Arizona frosh starting to deliver on potential

TUCSON, Ariz. – It was only a matter of time before Arizona’s much-lauded freshman would get it. At least that’s what Arizona coach Sean Miller believed.

The learning curve took awhile, but there’s no time like the present.

Sound the alarms – it’s March and the mayhem begins on Thursday for Arizona when it faces Belmont in Salt Lake City, Utah, in the NCAA tournament.

For all intents and purposes, the last 31 games have been dress rehearsals for Arizona freshmen Brandon Ashley, Grant Jerrett and Kaleb Tarczewski.

Some games were good. Others? Not so much.

They were a trifecta that rarely hit together. More tease than tantalizing.

At times, it appeared UA’s freshmen were blinded by the spotlight. Being a freshman on the basketball court is often a recipe for uncertainty.

But with time, practice, skill development, learning, and elbow grease, the three have worked themselves into a position to help Arizona.

“I’m really excited,” said Tarczewski, a 7-footer who is arguably UA’s most improved player since October, regarding the tournament. “It’s something I’ve always wanted to do since I was a little kid. It’s going to be a great experience, and hopefully we can play well throughout it.”

If the last couple of weeks are an indication, Arizona can ratchet up its expectations for each.

Tarczewski has led the Wildcats in rebounding in four of the last five games, averaging more than nine a game. For the season, he’s averaging 6.5 points, 6.1 rebounds in 21.9 minutes a game. Jerrett, averaging 5.3 points and 3.5 rebounds in 18.2 minutes a game, led Arizona in scoring (14 points) two weeks ago in a loss to UCLA. And Ashley, who averaged 7.7 points and 5.3 rebounds in 20.7 minutes a game, led UA in scoring against UCLA in the Pac-12 Tournament with 15 points.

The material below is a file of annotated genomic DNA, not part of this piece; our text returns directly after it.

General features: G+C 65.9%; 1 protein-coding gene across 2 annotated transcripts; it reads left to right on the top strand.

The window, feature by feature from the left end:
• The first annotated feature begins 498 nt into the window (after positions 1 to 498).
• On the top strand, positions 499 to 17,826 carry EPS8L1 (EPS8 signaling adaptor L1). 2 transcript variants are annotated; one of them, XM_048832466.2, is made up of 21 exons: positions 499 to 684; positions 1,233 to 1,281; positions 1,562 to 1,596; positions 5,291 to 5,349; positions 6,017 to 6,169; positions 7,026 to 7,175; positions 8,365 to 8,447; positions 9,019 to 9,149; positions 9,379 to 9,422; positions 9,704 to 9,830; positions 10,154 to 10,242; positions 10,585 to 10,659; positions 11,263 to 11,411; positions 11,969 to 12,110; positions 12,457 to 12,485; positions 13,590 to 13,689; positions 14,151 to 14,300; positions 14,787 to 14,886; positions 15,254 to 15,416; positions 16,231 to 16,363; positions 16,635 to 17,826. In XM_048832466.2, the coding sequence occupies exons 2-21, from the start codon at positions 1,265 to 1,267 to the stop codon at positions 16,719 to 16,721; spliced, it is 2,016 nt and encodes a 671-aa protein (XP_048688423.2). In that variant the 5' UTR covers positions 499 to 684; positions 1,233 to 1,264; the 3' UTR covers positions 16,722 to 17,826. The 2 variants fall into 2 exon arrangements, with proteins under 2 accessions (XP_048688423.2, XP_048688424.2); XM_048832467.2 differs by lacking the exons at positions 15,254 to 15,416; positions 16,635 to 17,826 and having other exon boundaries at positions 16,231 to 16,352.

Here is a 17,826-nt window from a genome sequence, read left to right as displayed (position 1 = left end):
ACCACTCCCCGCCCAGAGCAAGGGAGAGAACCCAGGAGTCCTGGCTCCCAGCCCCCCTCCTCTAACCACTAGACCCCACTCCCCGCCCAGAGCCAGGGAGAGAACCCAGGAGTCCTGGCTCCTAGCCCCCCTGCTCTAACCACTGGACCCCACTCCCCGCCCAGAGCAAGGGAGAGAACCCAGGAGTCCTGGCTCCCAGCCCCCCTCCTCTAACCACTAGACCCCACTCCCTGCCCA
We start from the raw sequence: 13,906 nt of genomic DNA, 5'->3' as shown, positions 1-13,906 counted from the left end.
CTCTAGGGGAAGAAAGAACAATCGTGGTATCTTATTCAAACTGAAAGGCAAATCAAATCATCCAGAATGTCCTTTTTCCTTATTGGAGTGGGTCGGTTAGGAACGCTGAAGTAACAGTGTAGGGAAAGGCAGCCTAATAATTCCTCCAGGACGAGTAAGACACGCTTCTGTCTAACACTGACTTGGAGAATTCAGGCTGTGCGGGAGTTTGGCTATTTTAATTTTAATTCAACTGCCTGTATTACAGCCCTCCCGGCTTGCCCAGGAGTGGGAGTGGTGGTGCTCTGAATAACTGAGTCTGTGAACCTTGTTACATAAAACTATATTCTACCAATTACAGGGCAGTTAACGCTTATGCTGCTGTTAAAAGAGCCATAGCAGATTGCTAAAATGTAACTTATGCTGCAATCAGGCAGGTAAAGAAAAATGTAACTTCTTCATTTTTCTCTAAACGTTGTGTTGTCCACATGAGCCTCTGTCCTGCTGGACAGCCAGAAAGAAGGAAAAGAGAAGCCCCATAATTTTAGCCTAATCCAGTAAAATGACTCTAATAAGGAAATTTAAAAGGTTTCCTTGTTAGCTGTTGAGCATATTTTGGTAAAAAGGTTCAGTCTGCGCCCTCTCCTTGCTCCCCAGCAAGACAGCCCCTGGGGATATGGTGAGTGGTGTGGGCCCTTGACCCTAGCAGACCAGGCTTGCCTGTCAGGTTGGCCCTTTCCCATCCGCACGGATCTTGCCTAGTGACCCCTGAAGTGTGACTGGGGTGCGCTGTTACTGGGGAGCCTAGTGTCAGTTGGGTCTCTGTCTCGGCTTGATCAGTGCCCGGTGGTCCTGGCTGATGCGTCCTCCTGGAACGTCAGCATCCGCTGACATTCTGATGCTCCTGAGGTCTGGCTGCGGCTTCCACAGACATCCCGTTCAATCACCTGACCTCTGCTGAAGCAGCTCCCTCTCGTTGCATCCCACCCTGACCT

“You can sense that our freshman big guys are really getting better,” Miller said. “They are playing with a lot of confidence.”

Miller singled out the recent strides by Tarczewski, pointing out that there’s room for more growth as the Wildcats find way to get him the ball more.

For a majority of the season, figuring out which player would step up in any given game was a mystery. Few times have all three have played well at once, and success has come in small doses.

“It’s been a tough transition coming to college,” Tarczewski said Monday. “The level of basketball is a lot better, but I think we’ve done a good job of transitioning, working hard every day, honoring the process and getting better. I think collectively as a team and collectively as freshmen, we’re playing our best basketball right now at the perfect time of year, and hopefully we can keep it up.”

Just last month, many wondered what took the four-player recruiting class (including shooting guard Gabe York) so long. Jerrett and Ashley, former McDonald’s All-Americans, ran hot and cold all season. York had just a few sharp-shooting moments. And Tarczewski, the most consistent of the bunch, had fans frustrated at times because he couldn’t handle passes near the basket.

They fumbled and stumbled and showed warts. But they’ve learned from their mistakes along the way.

“We’re just getting used to being out there and getting comfortable playing,” Tarczewski said. “Our team has been developing in the past few weeks quite a bit, and I think that’s giving us a great opportunity to play well.”

For many young players, March is often a time when they the proverbial wall. But Tarczewski said it hasn’t been an issue.

Miller agreed.

“When you look at their minutes played, they all have a level of freshness,” Miller said. “Sometimes when someone is playing 30-35 minutes, you can wear them out mentally as well as physically, but the role these guys have on this year’s team and the way they’ve played and practiced has them in this for the long haul. Or as long as we go.”